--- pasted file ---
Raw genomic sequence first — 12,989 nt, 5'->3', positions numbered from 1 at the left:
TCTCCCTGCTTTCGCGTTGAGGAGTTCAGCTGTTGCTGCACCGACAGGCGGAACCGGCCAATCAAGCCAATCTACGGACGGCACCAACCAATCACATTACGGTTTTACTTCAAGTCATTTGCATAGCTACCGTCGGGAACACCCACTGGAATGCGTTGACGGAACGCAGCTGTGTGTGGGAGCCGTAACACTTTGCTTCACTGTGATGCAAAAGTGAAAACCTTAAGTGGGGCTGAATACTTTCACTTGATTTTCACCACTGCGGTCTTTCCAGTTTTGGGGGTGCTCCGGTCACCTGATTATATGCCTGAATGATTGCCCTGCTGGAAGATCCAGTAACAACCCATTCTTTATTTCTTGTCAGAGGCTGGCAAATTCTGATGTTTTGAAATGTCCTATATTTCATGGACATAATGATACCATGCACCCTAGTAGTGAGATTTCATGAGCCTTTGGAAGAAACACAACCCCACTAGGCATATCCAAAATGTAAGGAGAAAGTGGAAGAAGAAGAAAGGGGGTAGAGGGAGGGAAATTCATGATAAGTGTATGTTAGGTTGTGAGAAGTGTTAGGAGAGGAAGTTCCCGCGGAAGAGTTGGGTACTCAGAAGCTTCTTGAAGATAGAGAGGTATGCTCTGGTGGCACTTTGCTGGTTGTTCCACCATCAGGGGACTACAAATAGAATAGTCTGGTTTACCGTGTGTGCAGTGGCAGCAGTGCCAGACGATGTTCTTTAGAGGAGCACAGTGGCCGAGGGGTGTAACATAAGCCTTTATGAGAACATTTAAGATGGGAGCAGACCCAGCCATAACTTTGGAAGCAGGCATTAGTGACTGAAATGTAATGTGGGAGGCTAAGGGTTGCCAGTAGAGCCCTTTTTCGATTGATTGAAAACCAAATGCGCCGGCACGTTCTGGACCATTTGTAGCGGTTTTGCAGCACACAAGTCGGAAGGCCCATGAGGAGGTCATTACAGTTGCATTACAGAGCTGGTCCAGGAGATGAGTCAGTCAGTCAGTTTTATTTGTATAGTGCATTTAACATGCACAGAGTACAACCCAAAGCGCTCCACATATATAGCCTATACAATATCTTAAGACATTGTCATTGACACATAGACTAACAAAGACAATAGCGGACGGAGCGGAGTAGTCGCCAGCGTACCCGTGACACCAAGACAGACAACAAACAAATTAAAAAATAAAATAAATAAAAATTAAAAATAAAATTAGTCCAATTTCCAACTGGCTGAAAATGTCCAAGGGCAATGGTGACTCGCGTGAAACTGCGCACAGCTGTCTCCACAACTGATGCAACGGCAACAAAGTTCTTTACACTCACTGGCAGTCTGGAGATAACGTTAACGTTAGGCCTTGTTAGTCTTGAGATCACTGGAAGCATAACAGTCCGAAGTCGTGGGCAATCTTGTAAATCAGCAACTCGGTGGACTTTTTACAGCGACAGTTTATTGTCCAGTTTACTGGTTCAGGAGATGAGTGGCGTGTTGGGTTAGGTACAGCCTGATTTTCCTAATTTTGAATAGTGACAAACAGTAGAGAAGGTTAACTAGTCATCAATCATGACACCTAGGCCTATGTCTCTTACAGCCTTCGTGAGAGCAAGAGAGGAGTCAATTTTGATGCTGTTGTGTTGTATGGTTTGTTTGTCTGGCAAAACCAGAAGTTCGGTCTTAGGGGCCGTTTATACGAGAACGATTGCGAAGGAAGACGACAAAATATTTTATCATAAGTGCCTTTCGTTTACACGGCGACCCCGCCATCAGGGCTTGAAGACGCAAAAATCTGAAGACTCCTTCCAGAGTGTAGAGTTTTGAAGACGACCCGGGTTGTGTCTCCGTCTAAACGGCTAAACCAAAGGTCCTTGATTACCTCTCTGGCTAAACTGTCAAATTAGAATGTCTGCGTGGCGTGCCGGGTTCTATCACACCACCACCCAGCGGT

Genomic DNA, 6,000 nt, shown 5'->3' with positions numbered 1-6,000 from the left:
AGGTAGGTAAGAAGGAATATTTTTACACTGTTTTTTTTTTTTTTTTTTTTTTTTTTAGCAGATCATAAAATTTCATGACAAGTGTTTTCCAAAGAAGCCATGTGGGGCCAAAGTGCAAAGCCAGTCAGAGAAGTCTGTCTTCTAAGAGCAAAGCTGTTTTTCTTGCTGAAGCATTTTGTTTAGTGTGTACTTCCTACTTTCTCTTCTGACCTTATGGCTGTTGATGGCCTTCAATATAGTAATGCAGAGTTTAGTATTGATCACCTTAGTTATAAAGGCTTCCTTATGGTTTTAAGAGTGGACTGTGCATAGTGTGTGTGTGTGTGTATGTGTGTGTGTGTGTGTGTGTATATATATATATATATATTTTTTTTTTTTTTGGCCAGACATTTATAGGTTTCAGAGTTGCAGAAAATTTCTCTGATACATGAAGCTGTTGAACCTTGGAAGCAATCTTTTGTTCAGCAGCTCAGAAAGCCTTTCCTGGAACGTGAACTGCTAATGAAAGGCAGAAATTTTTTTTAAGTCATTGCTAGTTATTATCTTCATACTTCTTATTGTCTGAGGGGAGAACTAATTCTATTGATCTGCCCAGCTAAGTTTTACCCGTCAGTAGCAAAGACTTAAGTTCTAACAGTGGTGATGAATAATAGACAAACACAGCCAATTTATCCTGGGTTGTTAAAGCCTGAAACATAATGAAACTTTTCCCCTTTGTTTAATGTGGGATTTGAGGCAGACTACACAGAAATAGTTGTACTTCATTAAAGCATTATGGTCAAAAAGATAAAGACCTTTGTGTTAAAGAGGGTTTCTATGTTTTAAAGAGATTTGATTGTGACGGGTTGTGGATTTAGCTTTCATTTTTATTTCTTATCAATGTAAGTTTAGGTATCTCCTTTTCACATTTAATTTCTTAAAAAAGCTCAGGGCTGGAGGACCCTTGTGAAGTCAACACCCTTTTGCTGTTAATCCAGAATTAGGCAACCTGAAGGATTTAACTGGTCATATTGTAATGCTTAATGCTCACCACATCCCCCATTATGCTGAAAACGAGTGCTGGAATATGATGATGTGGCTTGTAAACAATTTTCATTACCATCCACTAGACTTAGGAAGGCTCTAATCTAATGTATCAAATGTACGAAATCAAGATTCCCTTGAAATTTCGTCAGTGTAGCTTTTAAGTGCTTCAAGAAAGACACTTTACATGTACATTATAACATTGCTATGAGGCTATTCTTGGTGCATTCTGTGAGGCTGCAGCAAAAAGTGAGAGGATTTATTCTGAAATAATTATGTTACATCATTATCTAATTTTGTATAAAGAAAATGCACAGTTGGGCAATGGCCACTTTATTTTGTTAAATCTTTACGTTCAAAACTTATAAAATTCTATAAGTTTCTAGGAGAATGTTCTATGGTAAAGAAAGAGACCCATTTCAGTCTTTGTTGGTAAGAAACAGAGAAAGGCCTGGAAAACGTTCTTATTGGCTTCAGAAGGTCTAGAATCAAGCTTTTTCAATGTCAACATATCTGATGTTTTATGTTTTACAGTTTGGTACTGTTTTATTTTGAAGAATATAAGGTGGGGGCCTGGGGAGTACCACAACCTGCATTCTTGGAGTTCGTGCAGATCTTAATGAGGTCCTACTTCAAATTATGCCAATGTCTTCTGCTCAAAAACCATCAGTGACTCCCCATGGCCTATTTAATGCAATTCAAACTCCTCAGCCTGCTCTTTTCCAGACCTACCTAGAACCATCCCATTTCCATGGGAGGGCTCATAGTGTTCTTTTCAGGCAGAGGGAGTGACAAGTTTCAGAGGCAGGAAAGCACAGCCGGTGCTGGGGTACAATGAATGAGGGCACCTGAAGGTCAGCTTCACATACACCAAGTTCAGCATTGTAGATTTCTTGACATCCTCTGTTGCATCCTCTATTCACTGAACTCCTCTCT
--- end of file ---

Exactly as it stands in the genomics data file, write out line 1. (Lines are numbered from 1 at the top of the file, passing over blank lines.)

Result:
Raw genomic sequence first — 12,989 nt, 5'->3', positions numbered from 1 at the left: